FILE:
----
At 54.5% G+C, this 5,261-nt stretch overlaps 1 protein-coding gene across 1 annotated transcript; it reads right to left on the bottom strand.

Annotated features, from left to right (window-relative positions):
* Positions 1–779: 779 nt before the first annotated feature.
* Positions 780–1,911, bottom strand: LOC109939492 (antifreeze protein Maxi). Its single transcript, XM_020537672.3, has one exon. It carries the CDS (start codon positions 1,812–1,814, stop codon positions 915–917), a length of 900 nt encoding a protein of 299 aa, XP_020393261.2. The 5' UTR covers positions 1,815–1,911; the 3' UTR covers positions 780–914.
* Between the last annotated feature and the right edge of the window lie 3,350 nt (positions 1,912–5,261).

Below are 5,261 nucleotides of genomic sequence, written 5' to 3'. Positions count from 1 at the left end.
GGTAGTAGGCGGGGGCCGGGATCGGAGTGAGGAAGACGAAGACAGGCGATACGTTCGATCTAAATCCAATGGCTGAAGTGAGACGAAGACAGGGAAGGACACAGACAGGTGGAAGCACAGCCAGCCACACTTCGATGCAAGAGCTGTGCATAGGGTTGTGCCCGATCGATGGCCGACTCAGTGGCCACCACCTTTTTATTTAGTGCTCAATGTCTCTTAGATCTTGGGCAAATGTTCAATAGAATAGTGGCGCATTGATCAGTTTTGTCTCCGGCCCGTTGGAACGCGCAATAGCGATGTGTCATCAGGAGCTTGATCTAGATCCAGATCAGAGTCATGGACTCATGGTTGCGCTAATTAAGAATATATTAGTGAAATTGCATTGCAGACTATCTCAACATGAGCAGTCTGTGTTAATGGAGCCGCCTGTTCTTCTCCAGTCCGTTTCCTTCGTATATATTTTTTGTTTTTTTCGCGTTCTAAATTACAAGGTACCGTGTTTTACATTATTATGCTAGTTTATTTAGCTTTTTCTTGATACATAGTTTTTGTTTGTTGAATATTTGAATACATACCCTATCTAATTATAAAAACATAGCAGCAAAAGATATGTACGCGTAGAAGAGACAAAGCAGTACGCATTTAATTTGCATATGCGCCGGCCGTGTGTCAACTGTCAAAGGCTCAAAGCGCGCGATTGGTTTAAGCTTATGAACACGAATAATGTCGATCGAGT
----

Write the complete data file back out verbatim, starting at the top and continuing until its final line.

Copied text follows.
At 54.5% G+C, this 5,261-nt stretch overlaps 1 protein-coding gene across 1 annotated transcript; it reads right to left on the bottom strand.

Annotated features, from left to right (window-relative positions):
* Positions 1–779: 779 nt before the first annotated feature.
* Positions 780–1,911, bottom strand: LOC109939492 (antifreeze protein Maxi). Its single transcript, XM_020537672.3, has one exon. It carries the CDS (start codon positions 1,812–1,814, stop codon positions 915–917), a length of 900 nt encoding a protein of 299 aa, XP_020393261.2. The 5' UTR covers positions 1,815–1,911; the 3' UTR covers positions 780–914.
* Between the last annotated feature and the right edge of the window lie 3,350 nt (positions 1,912–5,261).

Below are 5,261 nucleotides of genomic sequence, written 5' to 3'. Positions count from 1 at the left end.
GGTAGTAGGCGGGGGCCGGGATCGGAGTGAGGAAGACGAAGACAGGCGATACGTTCGATCTAAATCCAATGGCTGAAGTGAGACGAAGACAGGGAAGGACACAGACAGGTGGAAGCACAGCCAGCCACACTTCGATGCAAGAGCTGTGCATAGGGTTGTGCCCGATCGATGGCCGACTCAGTGGCCACCACCTTTTTATTTAGTGCTCAATGTCTCTTAGATCTTGGGCAAATGTTCAATAGAATAGTGGCGCATTGATCAGTTTTGTCTCCGGCCCGTTGGAACGCGCAATAGCGATGTGTCATCAGGAGCTTGATCTAGATCCAGATCAGAGTCATGGACTCATGGTTGCGCTAATTAAGAATATATTAGTGAAATTGCATTGCAGACTATCTCAACATGAGCAGTCTGTGTTAATGGAGCCGCCTGTTCTTCTCCAGTCCGTTTCCTTCGTATATATTTTTTGTTTTTTTCGCGTTCTAAATTACAAGGTACCGTGTTTTACATTATTATGCTAGTTTATTTAGCTTTTTCTTGATACATAGTTTTTGTTTGTTGAATATTTGAATACATACCCTATCTAATTATAAAAACATAGCAGCAAAAGATATGTACGCGTAGAAGAGACAAAGCAGTACGCATTTAATTTGCATATGCGCCGGCCGTGTGTCAACTGTCAAAGGCTCAAAGCGCGCGATTGGTTTAAGCTTATGAACACGAATAATGTCGATCGAGT